There weren’t many people actively working in Crested Butte about 2 o’clock Monday afternoon. Builders, bakers, brewers and bankers were crowded into a Majestic Theater movie room to watch a hometown hero run in the Olympics. It was beyond standing room only as people who couldn’t see the screen stood in the lobby for nine and a half minutes listening to the sound of women running.
I pulled up at 1:45 and people were leaving the building because it was already too crowded for the 2:05 race. I elbowed into the back and watched with a few hundred people as Crested Butte’s Emma Coburn ran for nine minutes and 23 seconds in the cool evening air of a London stadium.
It was pretty impressive.
Wearing the USA colors across her chest, Emma had the theater pretty quiet save for the occasional “Go Emma” cheer. Applause broke out when she was featured on the giant screen. It was a room filled with pride and she showed class and speed at the Olympic Games.
It’s just wild to get our mind around that concept. She brought a town together—again. The former summer hostess at the Brick was killing it at the Olympics Monday. And she is still young. Given the age of the winners, Emma should peak athletically for her steeplechase event in about four years. The Majestic might have to open up all three theaters in 2016.
Lots of hometown pride is oozing around Crested Butte.
The Gunnison Hospital this week sent us an updated story on the recovery of Gore Otteson. He’s the little boy who nearly drowned in 2010 when he was underwater for more than 20 minutes. But through the quick thinking of the local EMS personnel and local doctors, he miraculously survived. Given the internal turmoil over at the GVH, it was good to see something come out of there to be proud of. Gore and his parents stopped by the hospital with a writer developing a book about his ordeal. It was a positive reminder that we have a good institution in our valley—something to be proud of.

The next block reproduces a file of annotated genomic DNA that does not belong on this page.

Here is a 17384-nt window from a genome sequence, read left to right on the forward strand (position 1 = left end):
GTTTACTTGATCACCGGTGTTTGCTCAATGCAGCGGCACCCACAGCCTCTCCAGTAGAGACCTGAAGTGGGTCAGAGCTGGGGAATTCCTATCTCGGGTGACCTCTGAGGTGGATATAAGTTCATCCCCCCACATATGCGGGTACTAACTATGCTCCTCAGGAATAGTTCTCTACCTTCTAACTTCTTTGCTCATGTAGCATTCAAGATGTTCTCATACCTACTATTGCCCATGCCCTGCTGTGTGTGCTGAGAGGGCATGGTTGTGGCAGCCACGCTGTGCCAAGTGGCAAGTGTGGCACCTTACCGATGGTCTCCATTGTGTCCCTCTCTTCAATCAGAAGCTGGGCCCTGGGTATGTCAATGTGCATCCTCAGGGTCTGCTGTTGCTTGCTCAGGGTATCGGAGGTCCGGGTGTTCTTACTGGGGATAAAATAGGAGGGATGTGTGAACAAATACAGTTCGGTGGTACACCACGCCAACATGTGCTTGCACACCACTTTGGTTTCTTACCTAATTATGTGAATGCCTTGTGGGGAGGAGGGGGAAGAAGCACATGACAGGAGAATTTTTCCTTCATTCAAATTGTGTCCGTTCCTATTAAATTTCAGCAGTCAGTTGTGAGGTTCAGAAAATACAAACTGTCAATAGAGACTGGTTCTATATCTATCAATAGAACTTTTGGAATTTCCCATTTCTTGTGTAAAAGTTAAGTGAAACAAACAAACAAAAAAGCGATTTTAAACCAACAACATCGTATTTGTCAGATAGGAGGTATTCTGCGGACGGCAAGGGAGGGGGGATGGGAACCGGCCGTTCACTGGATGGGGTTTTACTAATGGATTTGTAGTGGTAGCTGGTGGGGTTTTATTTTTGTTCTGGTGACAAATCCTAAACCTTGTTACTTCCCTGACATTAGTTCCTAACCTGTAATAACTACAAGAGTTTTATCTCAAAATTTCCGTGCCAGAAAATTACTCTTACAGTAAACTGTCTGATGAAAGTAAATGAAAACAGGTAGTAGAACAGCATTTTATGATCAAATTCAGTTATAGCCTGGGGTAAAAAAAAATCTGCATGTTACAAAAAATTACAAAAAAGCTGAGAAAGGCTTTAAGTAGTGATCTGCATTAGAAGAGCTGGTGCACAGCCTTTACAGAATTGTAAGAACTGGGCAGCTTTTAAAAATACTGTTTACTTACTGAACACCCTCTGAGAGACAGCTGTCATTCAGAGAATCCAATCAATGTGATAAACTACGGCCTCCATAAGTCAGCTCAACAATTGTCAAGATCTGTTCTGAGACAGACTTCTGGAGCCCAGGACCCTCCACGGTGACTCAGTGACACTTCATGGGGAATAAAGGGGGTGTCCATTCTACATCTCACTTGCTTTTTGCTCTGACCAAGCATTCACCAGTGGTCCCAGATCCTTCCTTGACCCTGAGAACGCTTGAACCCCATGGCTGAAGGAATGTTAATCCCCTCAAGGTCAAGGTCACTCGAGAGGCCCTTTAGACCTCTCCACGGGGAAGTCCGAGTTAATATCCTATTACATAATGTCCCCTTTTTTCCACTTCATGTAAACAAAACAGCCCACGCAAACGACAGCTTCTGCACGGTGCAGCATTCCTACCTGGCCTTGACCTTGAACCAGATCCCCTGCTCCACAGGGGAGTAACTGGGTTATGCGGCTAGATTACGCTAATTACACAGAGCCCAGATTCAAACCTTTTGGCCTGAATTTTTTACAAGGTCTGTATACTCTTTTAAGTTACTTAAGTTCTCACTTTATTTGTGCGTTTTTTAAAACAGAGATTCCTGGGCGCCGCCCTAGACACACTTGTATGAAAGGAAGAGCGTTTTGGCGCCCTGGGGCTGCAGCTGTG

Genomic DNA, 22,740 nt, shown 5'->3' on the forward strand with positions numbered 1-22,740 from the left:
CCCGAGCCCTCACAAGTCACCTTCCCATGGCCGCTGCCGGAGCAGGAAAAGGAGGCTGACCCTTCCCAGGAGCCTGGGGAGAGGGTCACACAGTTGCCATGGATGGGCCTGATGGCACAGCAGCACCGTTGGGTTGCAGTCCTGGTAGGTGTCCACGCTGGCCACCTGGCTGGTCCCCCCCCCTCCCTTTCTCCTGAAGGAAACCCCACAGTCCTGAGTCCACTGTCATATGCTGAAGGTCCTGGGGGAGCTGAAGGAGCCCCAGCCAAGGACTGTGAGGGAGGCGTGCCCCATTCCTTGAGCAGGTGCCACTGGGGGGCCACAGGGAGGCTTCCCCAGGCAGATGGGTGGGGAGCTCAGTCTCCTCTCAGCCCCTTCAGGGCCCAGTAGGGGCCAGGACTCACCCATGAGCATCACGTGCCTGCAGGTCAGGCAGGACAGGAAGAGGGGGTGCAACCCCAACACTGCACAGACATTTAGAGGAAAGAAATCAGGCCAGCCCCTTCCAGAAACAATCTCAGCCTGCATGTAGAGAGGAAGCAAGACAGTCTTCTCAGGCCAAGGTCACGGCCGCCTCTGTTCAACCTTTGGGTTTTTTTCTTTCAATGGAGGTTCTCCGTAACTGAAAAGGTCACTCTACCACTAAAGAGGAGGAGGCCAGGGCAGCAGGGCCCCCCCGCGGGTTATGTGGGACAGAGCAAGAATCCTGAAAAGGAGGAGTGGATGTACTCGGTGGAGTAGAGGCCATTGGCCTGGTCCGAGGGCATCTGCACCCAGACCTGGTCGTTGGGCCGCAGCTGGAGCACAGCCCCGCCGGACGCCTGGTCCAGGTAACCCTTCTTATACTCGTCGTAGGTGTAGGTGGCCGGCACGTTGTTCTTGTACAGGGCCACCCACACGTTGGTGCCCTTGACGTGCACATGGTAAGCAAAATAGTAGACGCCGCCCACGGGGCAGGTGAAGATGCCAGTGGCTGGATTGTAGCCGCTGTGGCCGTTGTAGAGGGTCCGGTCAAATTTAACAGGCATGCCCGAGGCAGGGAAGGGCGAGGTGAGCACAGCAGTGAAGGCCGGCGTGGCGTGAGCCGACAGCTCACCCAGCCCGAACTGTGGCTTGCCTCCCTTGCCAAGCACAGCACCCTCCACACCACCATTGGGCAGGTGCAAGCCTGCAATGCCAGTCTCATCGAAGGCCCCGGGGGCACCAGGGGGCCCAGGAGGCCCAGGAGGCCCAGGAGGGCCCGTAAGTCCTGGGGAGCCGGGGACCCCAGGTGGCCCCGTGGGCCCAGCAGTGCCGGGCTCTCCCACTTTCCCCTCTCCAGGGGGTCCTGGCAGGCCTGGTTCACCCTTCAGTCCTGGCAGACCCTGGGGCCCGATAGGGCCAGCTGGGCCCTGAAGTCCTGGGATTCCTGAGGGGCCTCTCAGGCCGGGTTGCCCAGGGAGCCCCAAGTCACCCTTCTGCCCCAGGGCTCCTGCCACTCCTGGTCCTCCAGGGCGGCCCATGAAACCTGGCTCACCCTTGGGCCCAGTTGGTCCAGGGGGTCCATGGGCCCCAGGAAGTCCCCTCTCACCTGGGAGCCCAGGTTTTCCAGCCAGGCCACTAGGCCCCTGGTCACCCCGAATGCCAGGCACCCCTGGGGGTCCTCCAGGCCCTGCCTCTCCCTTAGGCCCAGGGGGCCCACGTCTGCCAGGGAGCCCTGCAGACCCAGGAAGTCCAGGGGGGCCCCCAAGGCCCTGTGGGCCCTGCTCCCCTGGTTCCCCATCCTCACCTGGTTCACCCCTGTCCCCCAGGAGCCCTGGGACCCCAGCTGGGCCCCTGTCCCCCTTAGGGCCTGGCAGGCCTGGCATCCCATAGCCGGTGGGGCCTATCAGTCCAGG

But that makes the current GVH turmoil harder to bear. There is obviously some tension between the board and the staff and I would venture to conclude that pride is contributing to some of that anguish. Backs are up and positions solidified. Lines seem to have been drawn in the sand.
I had several people tell me Dr. Roger Sherman’s letter in last week’s Crested Butte News was much needed and appreciated. Because there is obvious angst among the doctors, staff and board, this is something the county commissioners should monitor closely. They may not want it, but they have the ultimate responsibility for that hospital since it is a county-owned institution. It is a sticky situation, however, when a board member states, “There’s not much to be gained from talking with people who are very angry” in relation to the hospital employees. There is more than pride at work…there is a sense of hubris and county intervention might be needed. Something smells over there right now and it doesn’t smell like pride.
The Crested Butte Arts Festival can be quite proud of itself. Last weekend was a great event and proved that some things can change for the better while honoring its roots. The new layout, collaboration between local artistic groups, a wild entrance gate, performance art, all improved a quality event. Executive director Diana Ralston is leaving the festival for other pastures and she, the staff, the volunteers and the board have shown a wonderful ability to keep an old festival fresh and invigorated. That is something the whole town can be proud of—and is something to learn from. Change isn’t always a bad thing. If it’s done right, it is something to take pride in.